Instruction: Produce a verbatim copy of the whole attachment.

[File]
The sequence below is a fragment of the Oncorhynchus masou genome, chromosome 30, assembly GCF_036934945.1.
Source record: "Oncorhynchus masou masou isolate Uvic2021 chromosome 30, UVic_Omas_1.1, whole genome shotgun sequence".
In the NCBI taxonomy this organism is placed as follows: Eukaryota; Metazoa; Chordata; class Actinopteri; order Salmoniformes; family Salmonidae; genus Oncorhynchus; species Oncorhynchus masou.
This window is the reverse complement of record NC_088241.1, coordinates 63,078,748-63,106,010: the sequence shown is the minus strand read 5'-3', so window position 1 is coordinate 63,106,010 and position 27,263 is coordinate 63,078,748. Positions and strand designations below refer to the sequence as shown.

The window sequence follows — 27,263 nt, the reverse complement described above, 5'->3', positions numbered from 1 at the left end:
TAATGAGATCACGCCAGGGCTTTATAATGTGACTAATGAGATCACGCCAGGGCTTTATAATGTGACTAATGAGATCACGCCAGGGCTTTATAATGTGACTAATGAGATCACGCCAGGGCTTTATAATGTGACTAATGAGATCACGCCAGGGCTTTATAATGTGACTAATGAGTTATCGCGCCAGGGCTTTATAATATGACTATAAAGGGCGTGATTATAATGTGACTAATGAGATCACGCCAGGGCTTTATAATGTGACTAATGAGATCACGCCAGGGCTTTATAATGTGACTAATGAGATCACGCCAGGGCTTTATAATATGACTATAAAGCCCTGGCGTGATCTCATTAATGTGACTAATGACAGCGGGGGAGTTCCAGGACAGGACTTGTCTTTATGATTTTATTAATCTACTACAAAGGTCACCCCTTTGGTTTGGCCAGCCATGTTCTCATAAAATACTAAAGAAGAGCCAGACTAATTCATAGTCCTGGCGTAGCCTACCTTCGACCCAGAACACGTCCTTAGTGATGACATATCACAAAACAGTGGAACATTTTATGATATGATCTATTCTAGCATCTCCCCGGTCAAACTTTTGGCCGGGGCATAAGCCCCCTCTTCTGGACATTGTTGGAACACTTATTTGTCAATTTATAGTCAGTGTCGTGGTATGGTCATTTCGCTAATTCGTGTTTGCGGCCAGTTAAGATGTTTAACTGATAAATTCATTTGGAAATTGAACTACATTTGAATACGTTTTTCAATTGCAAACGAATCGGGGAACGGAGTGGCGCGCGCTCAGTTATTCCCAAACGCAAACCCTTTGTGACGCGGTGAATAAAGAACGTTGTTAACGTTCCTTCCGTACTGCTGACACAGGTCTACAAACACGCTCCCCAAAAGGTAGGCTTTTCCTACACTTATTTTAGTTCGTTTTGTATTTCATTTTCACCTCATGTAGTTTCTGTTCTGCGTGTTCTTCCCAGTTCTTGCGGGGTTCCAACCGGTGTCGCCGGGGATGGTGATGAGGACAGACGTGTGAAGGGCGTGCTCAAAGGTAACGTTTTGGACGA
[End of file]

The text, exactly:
The sequence below is a fragment of the Oncorhynchus masou genome, chromosome 30, assembly GCF_036934945.1.
Source record: "Oncorhynchus masou masou isolate Uvic2021 chromosome 30, UVic_Omas_1.1, whole genome shotgun sequence".
In the NCBI taxonomy this organism is placed as follows: Eukaryota; Metazoa; Chordata; class Actinopteri; order Salmoniformes; family Salmonidae; genus Oncorhynchus; species Oncorhynchus masou.
This window is the reverse complement of record NC_088241.1, coordinates 63,078,748-63,106,010: the sequence shown is the minus strand read 5'-3', so window position 1 is coordinate 63,106,010 and position 27,263 is coordinate 63,078,748. Positions and strand designations below refer to the sequence as shown.

The window sequence follows — 27,263 nt, the reverse complement described above, 5'->3', positions numbered from 1 at the left end:
TAATGAGATCACGCCAGGGCTTTATAATGTGACTAATGAGATCACGCCAGGGCTTTATAATGTGACTAATGAGATCACGCCAGGGCTTTATAATGTGACTAATGAGATCACGCCAGGGCTTTATAATGTGACTAATGAGATCACGCCAGGGCTTTATAATGTGACTAATGAGTTATCGCGCCAGGGCTTTATAATATGACTATAAAGGGCGTGATTATAATGTGACTAATGAGATCACGCCAGGGCTTTATAATGTGACTAATGAGATCACGCCAGGGCTTTATAATGTGACTAATGAGATCACGCCAGGGCTTTATAATATGACTATAAAGCCCTGGCGTGATCTCATTAATGTGACTAATGACAGCGGGGGAGTTCCAGGACAGGACTTGTCTTTATGATTTTATTAATCTACTACAAAGGTCACCCCTTTGGTTTGGCCAGCCATGTTCTCATAAAATACTAAAGAAGAGCCAGACTAATTCATAGTCCTGGCGTAGCCTACCTTCGACCCAGAACACGTCCTTAGTGATGACATATCACAAAACAGTGGAACATTTTATGATATGATCTATTCTAGCATCTCCCCGGTCAAACTTTTGGCCGGGGCATAAGCCCCCTCTTCTGGACATTGTTGGAACACTTATTTGTCAATTTATAGTCAGTGTCGTGGTATGGTCATTTCGCTAATTCGTGTTTGCGGCCAGTTAAGATGTTTAACTGATAAATTCATTTGGAAATTGAACTACATTTGAATACGTTTTTCAATTGCAAACGAATCGGGGAACGGAGTGGCGCGCGCTCAGTTATTCCCAAACGCAAACCCTTTGTGACGCGGTGAATAAAGAACGTTGTTAACGTTCCTTCCGTACTGCTGACACAGGTCTACAAACACGCTCCCCAAAAGGTAGGCTTTTCCTACACTTATTTTAGTTCGTTTTGTATTTCATTTTCACCTCATGTAGTTTCTGTTCTGCGTGTTCTTCCCAGTTCTTGCGGGGTTCCAACCGGTGTCGCCGGGGATGGTGATGAGGACAGACGTGTGAAGGGCGTGCTCAAAGGTAACGTTTTGGACGA